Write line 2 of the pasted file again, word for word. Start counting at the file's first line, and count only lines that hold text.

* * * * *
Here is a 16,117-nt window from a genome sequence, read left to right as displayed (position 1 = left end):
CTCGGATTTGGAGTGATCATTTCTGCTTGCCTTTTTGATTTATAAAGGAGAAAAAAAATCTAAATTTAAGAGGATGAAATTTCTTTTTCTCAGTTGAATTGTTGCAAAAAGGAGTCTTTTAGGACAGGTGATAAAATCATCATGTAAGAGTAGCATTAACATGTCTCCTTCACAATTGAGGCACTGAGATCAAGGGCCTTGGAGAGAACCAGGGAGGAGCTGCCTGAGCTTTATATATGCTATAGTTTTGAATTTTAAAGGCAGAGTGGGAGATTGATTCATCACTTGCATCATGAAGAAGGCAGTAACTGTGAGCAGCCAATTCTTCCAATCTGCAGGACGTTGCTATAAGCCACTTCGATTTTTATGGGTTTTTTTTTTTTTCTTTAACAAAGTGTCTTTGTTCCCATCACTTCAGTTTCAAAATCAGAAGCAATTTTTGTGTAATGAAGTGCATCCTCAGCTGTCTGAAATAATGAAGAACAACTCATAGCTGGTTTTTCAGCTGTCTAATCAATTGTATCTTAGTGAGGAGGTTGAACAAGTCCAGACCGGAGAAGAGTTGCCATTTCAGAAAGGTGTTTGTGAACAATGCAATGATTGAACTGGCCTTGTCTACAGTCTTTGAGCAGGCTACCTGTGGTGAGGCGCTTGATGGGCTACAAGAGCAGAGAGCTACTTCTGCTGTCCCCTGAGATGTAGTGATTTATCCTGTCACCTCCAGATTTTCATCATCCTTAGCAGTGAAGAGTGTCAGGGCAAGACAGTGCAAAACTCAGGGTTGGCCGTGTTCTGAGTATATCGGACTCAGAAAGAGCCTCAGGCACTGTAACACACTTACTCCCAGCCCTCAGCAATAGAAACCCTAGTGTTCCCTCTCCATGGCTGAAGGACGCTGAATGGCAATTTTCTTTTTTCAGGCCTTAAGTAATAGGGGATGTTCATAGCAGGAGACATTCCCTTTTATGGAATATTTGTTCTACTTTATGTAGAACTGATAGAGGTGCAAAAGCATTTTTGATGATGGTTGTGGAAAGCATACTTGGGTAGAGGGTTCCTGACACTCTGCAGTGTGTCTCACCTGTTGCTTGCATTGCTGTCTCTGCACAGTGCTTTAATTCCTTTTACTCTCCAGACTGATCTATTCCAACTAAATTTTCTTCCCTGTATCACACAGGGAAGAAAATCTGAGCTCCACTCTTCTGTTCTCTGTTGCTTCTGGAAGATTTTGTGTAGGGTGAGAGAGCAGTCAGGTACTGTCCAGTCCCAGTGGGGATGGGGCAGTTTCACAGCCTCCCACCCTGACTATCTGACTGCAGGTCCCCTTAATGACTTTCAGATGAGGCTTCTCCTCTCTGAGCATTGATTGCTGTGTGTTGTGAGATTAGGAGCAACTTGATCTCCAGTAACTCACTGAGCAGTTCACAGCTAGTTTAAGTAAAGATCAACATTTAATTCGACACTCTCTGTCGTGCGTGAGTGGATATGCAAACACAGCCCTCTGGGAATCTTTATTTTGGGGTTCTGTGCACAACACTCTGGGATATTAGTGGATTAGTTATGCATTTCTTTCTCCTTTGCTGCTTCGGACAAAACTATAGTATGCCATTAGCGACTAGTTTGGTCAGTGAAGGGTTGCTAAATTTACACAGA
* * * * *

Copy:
CTCGGATTTGGAGTGATCATTTCTGCTTGCCTTTTTGATTTATAAAGGAGAAAAAAAATCTAAATTTAAGAGGATGAAATTTCTTTTTCTCAGTTGAATTGTTGCAAAAAGGAGTCTTTTAGGACAGGTGATAAAATCATCATGTAAGAGTAGCATTAACATGTCTCCTTCACAATTGAGGCACTGAGATCAAGGGCCTTGGAGAGAACCAGGGAGGAGCTGCCTGAGCTTTATATATGCTATAGTTTTGAATTTTAAAGGCAGAGTGGGAGATTGATTCATCACTTGCATCATGAAGAAGGCAGTAACTGTGAGCAGCCAATTCTTCCAATCTGCAGGACGTTGCTATAAGCCACTTCGATTTTTATGGGTTTTTTTTTTTTTCTTTAACAAAGTGTCTTTGTTCCCATCACTTCAGTTTCAAAATCAGAAGCAATTTTTGTGTAATGAAGTGCATCCTCAGCTGTCTGAAATAATGAAGAACAACTCATAGCTGGTTTTTCAGCTGTCTAATCAATTGTATCTTAGTGAGGAGGTTGAACAAGTCCAGACCGGAGAAGAGTTGCCATTTCAGAAAGGTGTTTGTGAACAATGCAATGATTGAACTGGCCTTGTCTACAGTCTTTGAGCAGGCTACCTGTGGTGAGGCGCTTGATGGGCTACAAGAGCAGAGAGCTACTTCTGCTGTCCCCTGAGATGTAGTGATTTATCCTGTCACCTCCAGATTTTCATCATCCTTAGCAGTGAAGAGTGTCAGGGCAAGACAGTGCAAAACTCAGGGTTGGCCGTGTTCTGAGTATATCGGACTCAGAAAGAGCCTCAGGCACTGTAACACACTTACTCCCAGCCCTCAGCAATAGAAACCCTAGTGTTCCCTCTCCATGGCTGAAGGACGCTGAATGGCAATTTTCTTTTTTCAGGCCTTAAGTAATAGGGGATGTTCATAGCAGGAGACATTCCCTTTTATGGAATATTTGTTCTACTTTATGTAGAACTGATAGAGGTGCAAAAGCATTTTTGATGATGGTTGTGGAAAGCATACTTGGGTAGAGGGTTCCTGACACTCTGCAGTGTGTCTCACCTGTTGCTTGCATTGCTGTCTCTGCACAGTGCTTTAATTCCTTTTACTCTCCAGACTGATCTATTCCAACTAAATTTTCTTCCCTGTATCACACAGGGAAGAAAATCTGAGCTCCACTCTTCTGTTCTCTGTTGCTTCTGGAAGATTTTGTGTAGGGTGAGAGAGCAGTCAGGTACTGTCCAGTCCCAGTGGGGATGGGGCAGTTTCACAGCCTCCCACCCTGACTATCTGACTGCAGGTCCCCTTAATGACTTTCAGATGAGGCTTCTCCTCTCTGAGCATTGATTGCTGTGTGTTGTGAGATTAGGAGCAACTTGATCTCCAGTAACTCACTGAGCAGTTCACAGCTAGTTTAAGTAAAGATCAACATTTAATTCGACACTCTCTGTCGTGCGTGAGTGGATATGCAAACACAGCCCTCTGGGAATCTTTATTTTGGGGTTCTGTGCACAACACTCTGGGATATTAGTGGATTAGTTATGCATTTCTTTCTCCTTTGCTGCTTCGGACAAAACTATAGTATGCCATTAGCGACTAGTTTGGTCAGTGAAGGGTTGCTAAATTTACACAGA